Liturgy Corner

An Opportunity to Serve

Whoever wants to be first must be last of all and servant of all. (Mark 9:35)

Washing of the FeetToday’s gospel reminds us of the centrality of service to Jesus’ identity, and thus the centrality of service to our living the mission of Christ.  Sharing in the death and resurrection of Jesus means that we share in the work of the one who knelt down and washed the feet of his disciples.

One way that we can place ourselves at the service of God and our neighbour is through engagement in liturgical ministry.  The Second Vatican Council reminds us that “in the liturgy the whole public worship is performed by the Mystical Body of Jesus Christ, that is, by the Head and his members.” (Constitution on the Liturgy, no. 7).  Every one of us has a role in offering worship, in union with Jesus, to God the Father.  From the assembly of all the baptised, people are called to help lead our prayer through particular ministries.

14642123_10154646129558256_4872787870172841618_nEach year, we seek to support people in these ministries through formation opportunities.  This year, we would like to gather all liturgical ministers together for a workshop to clarify and refine our practice at Sunday Masses, so that we are supporting the assembly in its prayer as effectively as possible.  Parishioners who are thinking about joining a ministry are also most welcome to come.

Please claim these dates in your diary now!

Ministers can choose from one of two times:

  • Wednesday 17 October at 7:00 pm or
  • Saturday 20 October at 10:00 am.

You can register online now.  Paper sign-up will be available in the parish centre from next weekend.

We will also asking people soon to consider joining a renewed ministry of hospitality; welcoming people as they come to Sunday Mass.

Keep reading over the coming weeks to find out more.

I Am the Bread of Life

Carmel Bulletin, 5 August 2018

The usual semicontinuous reading of Mark’s gospel during Ordinary Time in Year B is always put on hold at this point of the year while we listen to chapter 6 from John.  John chooses not to repeat the recount of the Last Supper that we see in the other gospels.  Instead, John the chapter 6 reflection on the Eucharist that begins with the miracle of the feeding of the five thousand.

The connection of this event with Jesus’ teaching that he is the bread of life reminds us that the Eucharist is a meal.  Like the miraculous feedings of the gospels, the Eucharist is for us food and drink given to us by God.  It is both thanksgiving and nourishment for those who follow Christ.  It shows us that there is no limit to God’s giving – we will all receive what we need, with plenty to spare.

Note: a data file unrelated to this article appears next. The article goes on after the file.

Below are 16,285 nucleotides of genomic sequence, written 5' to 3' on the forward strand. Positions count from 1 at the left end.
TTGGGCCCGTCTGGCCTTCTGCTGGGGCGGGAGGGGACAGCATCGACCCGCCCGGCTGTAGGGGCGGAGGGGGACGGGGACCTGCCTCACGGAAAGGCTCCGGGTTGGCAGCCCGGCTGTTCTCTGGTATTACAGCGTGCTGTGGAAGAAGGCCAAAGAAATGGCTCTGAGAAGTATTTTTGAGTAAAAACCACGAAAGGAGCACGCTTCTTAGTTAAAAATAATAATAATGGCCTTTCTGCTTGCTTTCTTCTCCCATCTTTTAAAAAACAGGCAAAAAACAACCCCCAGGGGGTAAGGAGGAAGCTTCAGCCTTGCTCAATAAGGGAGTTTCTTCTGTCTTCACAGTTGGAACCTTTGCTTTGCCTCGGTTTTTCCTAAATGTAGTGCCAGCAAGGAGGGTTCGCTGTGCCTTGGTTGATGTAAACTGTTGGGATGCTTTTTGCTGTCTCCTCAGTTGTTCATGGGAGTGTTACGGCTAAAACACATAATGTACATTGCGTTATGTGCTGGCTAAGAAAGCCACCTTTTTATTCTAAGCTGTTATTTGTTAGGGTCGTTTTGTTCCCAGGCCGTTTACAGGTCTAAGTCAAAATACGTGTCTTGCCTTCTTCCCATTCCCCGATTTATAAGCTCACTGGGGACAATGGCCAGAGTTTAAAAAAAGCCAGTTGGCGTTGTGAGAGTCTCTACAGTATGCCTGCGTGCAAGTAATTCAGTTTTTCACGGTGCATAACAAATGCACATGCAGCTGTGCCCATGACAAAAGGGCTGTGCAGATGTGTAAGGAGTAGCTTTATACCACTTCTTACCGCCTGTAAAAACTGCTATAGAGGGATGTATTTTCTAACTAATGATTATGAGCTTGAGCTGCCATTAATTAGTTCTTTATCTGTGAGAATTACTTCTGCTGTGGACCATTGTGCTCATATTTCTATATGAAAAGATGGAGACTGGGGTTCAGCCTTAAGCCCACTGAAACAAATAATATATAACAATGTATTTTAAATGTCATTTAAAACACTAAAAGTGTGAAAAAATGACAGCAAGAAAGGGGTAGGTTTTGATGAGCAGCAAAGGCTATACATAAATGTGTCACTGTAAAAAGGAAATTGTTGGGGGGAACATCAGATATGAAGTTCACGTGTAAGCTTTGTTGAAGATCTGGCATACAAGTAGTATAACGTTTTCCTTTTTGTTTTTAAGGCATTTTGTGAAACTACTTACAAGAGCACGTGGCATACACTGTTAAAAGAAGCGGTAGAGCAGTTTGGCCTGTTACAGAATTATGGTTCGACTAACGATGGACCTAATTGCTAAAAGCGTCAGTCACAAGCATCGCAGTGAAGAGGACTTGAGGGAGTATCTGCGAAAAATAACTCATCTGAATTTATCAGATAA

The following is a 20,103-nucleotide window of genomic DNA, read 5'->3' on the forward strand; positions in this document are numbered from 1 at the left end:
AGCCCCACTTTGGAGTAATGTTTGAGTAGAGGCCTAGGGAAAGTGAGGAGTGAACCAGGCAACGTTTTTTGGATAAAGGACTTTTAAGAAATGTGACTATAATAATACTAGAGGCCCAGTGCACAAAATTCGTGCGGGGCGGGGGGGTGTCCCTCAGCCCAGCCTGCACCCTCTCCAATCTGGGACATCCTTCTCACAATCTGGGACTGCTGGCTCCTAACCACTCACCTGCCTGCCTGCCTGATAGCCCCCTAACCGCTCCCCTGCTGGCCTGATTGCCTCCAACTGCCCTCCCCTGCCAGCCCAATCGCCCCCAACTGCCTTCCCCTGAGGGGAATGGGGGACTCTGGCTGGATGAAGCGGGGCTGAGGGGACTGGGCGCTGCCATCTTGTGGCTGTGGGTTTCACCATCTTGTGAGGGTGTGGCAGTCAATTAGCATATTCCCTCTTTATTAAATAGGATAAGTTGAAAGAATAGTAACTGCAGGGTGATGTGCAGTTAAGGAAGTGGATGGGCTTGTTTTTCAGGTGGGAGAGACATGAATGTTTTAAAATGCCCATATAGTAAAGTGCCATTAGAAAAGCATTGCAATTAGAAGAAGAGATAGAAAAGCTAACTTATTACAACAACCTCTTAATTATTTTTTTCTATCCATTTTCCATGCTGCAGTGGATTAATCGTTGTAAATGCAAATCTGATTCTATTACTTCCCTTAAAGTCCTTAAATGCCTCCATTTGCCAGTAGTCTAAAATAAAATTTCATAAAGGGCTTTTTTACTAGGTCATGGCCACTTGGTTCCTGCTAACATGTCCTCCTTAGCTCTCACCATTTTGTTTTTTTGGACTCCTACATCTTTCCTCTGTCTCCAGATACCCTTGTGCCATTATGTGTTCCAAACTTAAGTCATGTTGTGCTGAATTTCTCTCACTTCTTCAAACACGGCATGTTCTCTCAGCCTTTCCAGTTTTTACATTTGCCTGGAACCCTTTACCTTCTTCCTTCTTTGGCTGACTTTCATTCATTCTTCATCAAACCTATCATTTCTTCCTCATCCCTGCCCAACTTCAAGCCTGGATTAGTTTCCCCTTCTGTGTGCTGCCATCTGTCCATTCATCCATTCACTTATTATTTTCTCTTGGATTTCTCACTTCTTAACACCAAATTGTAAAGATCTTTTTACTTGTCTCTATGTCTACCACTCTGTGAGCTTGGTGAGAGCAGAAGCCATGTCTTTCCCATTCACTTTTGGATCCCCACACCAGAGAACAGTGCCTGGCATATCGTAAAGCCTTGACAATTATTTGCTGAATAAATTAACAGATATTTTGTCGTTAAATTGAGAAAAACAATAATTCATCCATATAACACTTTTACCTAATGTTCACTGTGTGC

Jesus also explains to the people, however, that the manna their ancestors ate, however, did not give eternal life.  Eternal life is the gift offered to us through the death and resurrection of Christ.  Sharing in the Eucharist, therefore, is also to share in the sacrifice of Jesus.  Jesus ends the sacrifices of the Old Testament by offering the one new and eternal sacrifice of his own body and blood.

14 - Anointing of Altar 3
Bishop Vincent Long Van Nguyen OFM Conv anoints our new altar at its dedication, 17 December 2017

The design of our new altar seeks to reflect both the twofold nature of our Eucharistic celebration.  The shape makes it recognisable as a table; a table which the entire community of the baptised are called to gather around to feast at the meal that leads us to the heavenly banquet.  Its stone fabrication alludes to the sacrificial altars of the past, and communicates to us that the altar represents Christ himself, who sacrificed his own life for the redemption of all humankind.

None Equals Thee

OLMC Statue landscape 2Sometimes people of other faith traditions think that we worship Mary.  While they can clearly see that Mary holds a special place in our faith, all our worship is directed toward God – Father, Son and Holy Spirit.

The Collect Prayer for our celebration of the Solemnity of Our Lady of Mount Carmel reminds us of this:

All gracious God,
may the prayers of the Blessed Virgin Mary,
Mother and Queen of Carmel, protect us,
and bring us to your holy Mountain, Christ our Lord…

(Carmelite Lectionary)

Mary is certainly the most blessed of all women, and a person without equal.  As our mother and sister in faith, she intercedes for us, and leads us to the divine mystery in which we believe.  This echoes through a number of the prayer texts we use on our feast day today.